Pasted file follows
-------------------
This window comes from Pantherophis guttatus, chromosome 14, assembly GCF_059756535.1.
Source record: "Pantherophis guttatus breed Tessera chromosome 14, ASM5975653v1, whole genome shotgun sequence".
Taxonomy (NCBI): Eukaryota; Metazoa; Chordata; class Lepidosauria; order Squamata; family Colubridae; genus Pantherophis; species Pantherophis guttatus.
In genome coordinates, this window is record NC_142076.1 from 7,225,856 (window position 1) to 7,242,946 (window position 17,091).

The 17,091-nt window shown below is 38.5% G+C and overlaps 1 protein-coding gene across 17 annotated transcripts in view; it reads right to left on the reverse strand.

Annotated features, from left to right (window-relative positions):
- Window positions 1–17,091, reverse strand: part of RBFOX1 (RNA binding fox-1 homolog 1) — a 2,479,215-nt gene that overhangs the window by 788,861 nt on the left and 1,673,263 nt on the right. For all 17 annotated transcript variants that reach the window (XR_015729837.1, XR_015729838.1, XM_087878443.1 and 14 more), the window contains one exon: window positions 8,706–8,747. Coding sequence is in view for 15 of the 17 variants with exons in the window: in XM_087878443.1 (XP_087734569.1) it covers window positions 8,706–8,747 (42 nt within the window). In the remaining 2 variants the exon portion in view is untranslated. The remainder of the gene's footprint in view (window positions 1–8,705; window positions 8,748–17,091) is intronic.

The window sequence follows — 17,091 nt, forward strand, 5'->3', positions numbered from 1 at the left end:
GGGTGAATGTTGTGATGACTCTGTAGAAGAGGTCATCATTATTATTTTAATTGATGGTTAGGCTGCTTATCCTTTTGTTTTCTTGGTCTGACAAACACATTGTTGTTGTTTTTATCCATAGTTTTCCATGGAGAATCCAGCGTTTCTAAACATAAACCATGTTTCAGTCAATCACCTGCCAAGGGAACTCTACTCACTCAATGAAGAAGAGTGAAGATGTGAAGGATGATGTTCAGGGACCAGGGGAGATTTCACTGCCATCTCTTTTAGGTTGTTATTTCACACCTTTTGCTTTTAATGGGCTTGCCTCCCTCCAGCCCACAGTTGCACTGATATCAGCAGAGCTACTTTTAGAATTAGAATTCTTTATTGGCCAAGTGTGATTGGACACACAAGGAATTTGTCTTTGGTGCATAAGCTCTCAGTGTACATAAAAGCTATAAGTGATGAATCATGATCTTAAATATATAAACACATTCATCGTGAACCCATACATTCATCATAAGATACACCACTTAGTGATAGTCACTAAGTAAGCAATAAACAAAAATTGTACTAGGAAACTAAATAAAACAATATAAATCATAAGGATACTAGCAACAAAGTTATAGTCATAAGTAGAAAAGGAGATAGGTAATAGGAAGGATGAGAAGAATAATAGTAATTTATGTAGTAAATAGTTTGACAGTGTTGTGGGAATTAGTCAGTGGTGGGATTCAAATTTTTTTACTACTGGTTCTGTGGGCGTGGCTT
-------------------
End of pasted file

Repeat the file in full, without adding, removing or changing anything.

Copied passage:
This window comes from Pantherophis guttatus, chromosome 14, assembly GCF_059756535.1.
Source record: "Pantherophis guttatus breed Tessera chromosome 14, ASM5975653v1, whole genome shotgun sequence".
Taxonomy (NCBI): Eukaryota; Metazoa; Chordata; class Lepidosauria; order Squamata; family Colubridae; genus Pantherophis; species Pantherophis guttatus.
In genome coordinates, this window is record NC_142076.1 from 7,225,856 (window position 1) to 7,242,946 (window position 17,091).

The 17,091-nt window shown below is 38.5% G+C and overlaps 1 protein-coding gene across 17 annotated transcripts in view; it reads right to left on the reverse strand.

Annotated features, from left to right (window-relative positions):
- Window positions 1–17,091, reverse strand: part of RBFOX1 (RNA binding fox-1 homolog 1) — a 2,479,215-nt gene that overhangs the window by 788,861 nt on the left and 1,673,263 nt on the right. For all 17 annotated transcript variants that reach the window (XR_015729837.1, XR_015729838.1, XM_087878443.1 and 14 more), the window contains one exon: window positions 8,706–8,747. Coding sequence is in view for 15 of the 17 variants with exons in the window: in XM_087878443.1 (XP_087734569.1) it covers window positions 8,706–8,747 (42 nt within the window). In the remaining 2 variants the exon portion in view is untranslated. The remainder of the gene's footprint in view (window positions 1–8,705; window positions 8,748–17,091) is intronic.

The window sequence follows — 17,091 nt, forward strand, 5'->3', positions numbered from 1 at the left end:
GGGTGAATGTTGTGATGACTCTGTAGAAGAGGTCATCATTATTATTTTAATTGATGGTTAGGCTGCTTATCCTTTTGTTTTCTTGGTCTGACAAACACATTGTTGTTGTTTTTATCCATAGTTTTCCATGGAGAATCCAGCGTTTCTAAACATAAACCATGTTTCAGTCAATCACCTGCCAAGGGAACTCTACTCACTCAATGAAGAAGAGTGAAGATGTGAAGGATGATGTTCAGGGACCAGGGGAGATTTCACTGCCATCTCTTTTAGGTTGTTATTTCACACCTTTTGCTTTTAATGGGCTTGCCTCCCTCCAGCCCACAGTTGCACTGATATCAGCAGAGCTACTTTTAGAATTAGAATTCTTTATTGGCCAAGTGTGATTGGACACACAAGGAATTTGTCTTTGGTGCATAAGCTCTCAGTGTACATAAAAGCTATAAGTGATGAATCATGATCTTAAATATATAAACACATTCATCGTGAACCCATACATTCATCATAAGATACACCACTTAGTGATAGTCACTAAGTAAGCAATAAACAAAAATTGTACTAGGAAACTAAATAAAACAATATAAATCATAAGGATACTAGCAACAAAGTTATAGTCATAAGTAGAAAAGGAGATAGGTAATAGGAAGGATGAGAAGAATAATAGTAATTTATGTAGTAAATAGTTTGACAGTGTTGTGGGAATTAGTCAGTGGTGGGATTCAAATTTTTTTACTACTGGTTCTGTGGGCGTGGCTT